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Eric COATES (1886-1957)
Sound and Vision

Music for Orchestra
Sound and Vision (ATV March) (1955) [3:28]
From the Countryside - suite (1915) [12:01]
Holborn (March) (1950) [4:07]
Moresque (Dance Interlude) (1921) [3:54]
Four Ways (Suite) (1928) [16:38]
Valse from The Three Bears (Phantasy) (1926) [2:44]
The Eighth Army (March) (1942) [2:52]
Music for Voice and Orchestra
The Mill O'Dreams (song-cycle) (1915) [7:35]
Song of Summer (1943) [2:46]
Your Name (1938) [1:45]
Green Hills of Somerset (1916) [2:22]
I Heard You Singing (1923) [2:48]
The Fairy Tales of Ireland (1918) [3:27]
Bird Songs at Eventide (1926) [2:53]
Richard Edgar-Wilson (tenor)
Thomas Allen (baritone)
BBC Concert Orchestra/John Wilson
rec. Colosseum, Town Hall, Watford, 16, 18-19 July, 19 September 2007. DDD
DUTTON EPOCH CDLX 7198 [71:03]

 

Experience Classicsonline


Coatesians should snap this up without delay. It fills gaps with a consummate sweep.
 

Sound and Vision concisely sums up Coates’ gift for cock-a-whoop flat-cap jauntiness. There’s even a doff of the ‘titfer’ to Sousa. Compare this with a Coates war-work in the shape of The Eighth Army march. This has the swagger of the common man and rises to magniloquent brass oratory. The pick of the bunch is the cheeky-chattering Holborn March I with clattering polished brogues and a nobilmente lyric. These three are late works with the Coates accent fully formed. They contrast with the more Edward German-indebted From the Countryside. The suite’s finale At the Fair is a typically Mummerset and Morris Dancers romp with nods to Harty’s Irish Symphony and Balfour Gardiner’s Shepherd Fennel. Moresque looks to the exotic Hispano-Moorish accent with plenty of local colour à la Massenet and some surprising twists; almost as many as in the even more inventive Eastern Dance from Four Ways. The four movements of the characterful Four Ways suite take their character from the points of the compass. Northwards is a frankly superb aggressive march with hints of Tchaikovsky 5, of Bax’s later Northern Ballad No. 1 and of Harty’s With The Wild Geese. The Three Bears waltz plays beguilingly with a blend of Tchaikovsky and Delius.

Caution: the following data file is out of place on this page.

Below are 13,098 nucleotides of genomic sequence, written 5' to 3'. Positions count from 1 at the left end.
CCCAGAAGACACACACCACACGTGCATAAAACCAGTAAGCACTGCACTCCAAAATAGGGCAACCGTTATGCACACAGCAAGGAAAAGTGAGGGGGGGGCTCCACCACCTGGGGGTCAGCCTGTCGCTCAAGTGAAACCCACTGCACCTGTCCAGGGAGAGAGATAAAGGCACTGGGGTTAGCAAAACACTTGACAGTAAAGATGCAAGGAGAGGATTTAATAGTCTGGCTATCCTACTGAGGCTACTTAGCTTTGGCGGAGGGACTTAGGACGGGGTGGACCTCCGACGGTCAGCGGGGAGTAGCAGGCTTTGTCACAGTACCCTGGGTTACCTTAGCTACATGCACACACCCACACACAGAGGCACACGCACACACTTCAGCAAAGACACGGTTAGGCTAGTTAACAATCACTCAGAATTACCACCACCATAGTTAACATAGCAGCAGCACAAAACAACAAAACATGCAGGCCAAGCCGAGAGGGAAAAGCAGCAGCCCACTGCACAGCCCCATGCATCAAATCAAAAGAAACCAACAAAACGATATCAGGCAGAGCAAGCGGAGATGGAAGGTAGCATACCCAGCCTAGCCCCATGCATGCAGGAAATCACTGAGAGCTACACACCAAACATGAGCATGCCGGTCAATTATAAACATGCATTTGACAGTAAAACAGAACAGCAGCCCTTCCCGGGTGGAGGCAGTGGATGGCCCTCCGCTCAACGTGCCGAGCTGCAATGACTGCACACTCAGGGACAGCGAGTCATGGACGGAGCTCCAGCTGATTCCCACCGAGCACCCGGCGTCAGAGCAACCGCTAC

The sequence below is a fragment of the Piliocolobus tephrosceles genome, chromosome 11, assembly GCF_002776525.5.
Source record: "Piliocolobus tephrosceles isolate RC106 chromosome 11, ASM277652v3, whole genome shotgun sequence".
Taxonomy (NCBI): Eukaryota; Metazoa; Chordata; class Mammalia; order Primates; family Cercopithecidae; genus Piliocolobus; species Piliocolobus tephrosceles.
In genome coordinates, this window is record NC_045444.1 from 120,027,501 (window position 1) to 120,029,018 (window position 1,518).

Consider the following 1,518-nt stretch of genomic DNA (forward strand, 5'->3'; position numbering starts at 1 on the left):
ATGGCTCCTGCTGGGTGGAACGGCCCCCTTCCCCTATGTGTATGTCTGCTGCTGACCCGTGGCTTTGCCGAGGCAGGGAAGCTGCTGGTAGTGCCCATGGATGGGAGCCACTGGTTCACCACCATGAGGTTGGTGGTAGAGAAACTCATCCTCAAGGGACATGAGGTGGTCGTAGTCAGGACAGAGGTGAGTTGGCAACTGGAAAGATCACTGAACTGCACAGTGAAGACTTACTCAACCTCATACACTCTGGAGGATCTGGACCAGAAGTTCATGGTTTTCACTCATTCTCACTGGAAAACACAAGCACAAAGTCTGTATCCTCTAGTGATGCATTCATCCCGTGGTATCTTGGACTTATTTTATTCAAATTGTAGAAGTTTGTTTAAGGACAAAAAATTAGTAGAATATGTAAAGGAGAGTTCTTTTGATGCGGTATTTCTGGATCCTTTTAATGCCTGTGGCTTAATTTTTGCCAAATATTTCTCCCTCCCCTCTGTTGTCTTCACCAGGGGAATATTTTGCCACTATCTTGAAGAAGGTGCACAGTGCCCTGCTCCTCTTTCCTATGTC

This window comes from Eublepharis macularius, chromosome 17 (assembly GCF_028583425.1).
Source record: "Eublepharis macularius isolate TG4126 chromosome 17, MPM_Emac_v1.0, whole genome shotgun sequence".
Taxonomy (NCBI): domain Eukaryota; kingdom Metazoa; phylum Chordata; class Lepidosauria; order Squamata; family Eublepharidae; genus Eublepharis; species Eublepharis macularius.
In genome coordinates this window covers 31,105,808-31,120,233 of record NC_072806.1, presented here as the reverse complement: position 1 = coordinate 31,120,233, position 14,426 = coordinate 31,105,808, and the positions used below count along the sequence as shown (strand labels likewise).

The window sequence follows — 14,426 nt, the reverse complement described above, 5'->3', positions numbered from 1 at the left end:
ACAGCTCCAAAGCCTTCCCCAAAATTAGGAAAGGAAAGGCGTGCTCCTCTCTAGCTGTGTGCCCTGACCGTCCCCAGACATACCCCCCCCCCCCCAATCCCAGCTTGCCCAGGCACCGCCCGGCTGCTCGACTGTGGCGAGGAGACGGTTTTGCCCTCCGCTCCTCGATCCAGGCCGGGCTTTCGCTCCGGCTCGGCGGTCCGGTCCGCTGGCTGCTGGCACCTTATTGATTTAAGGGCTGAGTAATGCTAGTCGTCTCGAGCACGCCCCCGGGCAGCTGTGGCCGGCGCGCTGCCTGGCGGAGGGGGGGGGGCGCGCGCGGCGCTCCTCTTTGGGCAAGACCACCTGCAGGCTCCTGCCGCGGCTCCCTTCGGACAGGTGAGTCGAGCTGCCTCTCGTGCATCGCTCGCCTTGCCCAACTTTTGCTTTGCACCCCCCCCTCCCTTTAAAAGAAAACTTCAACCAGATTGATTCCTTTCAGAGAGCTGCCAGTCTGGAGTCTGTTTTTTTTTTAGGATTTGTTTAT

The songs with orchestra include the compact and sentimental cycle The Mill O'Dreams even if the first has the contours of a Stanford song. The whole set, including the charmingly lilting The Man in the Moon, is easy to like even if the tenor here resorts to a vibrato which I find distracting. However he enunciates lucidly and with intelligence. The final song is Blue Bells which takes us into George Butterworth’s contemporary song-cycle Love Blows as the Wind Blows. The limning of the lyrical line by the horns is lovingly done. I should also mention the gorgeous sentimentality of the late song Your Name to words by Christopher Hassall; the same Hassall who provided the libretto for Bliss’s Beatitudes and Mary of Magdala, Walton’s Troilus and Cressida and Malcolm Arnold’s Song of Simeon.  Better ye are the four popular songs taken by Sir Thomas Allen even if they are mildly kitschy. Listen to how he spins the word ‘eyes’ at the end of I Heard You Singing. His voice demonstrates an oaken, finely rough-brushed tone and magnificent control. He is sparing with the very novelty accents that these songs tempt to unwise extremes from less thoughtful singers. Here is a baritone who has been blessed with a voice to die for and who has the stewardship to give generously and yet to preserve. These songs were made for him. 

The sung words are not reproduced in the booklet but they can be heard clearly. The notes are by the gifted and generous Stephen Lloyd and they match the exemplary listening experience here on offer.

Rob Barnett






 


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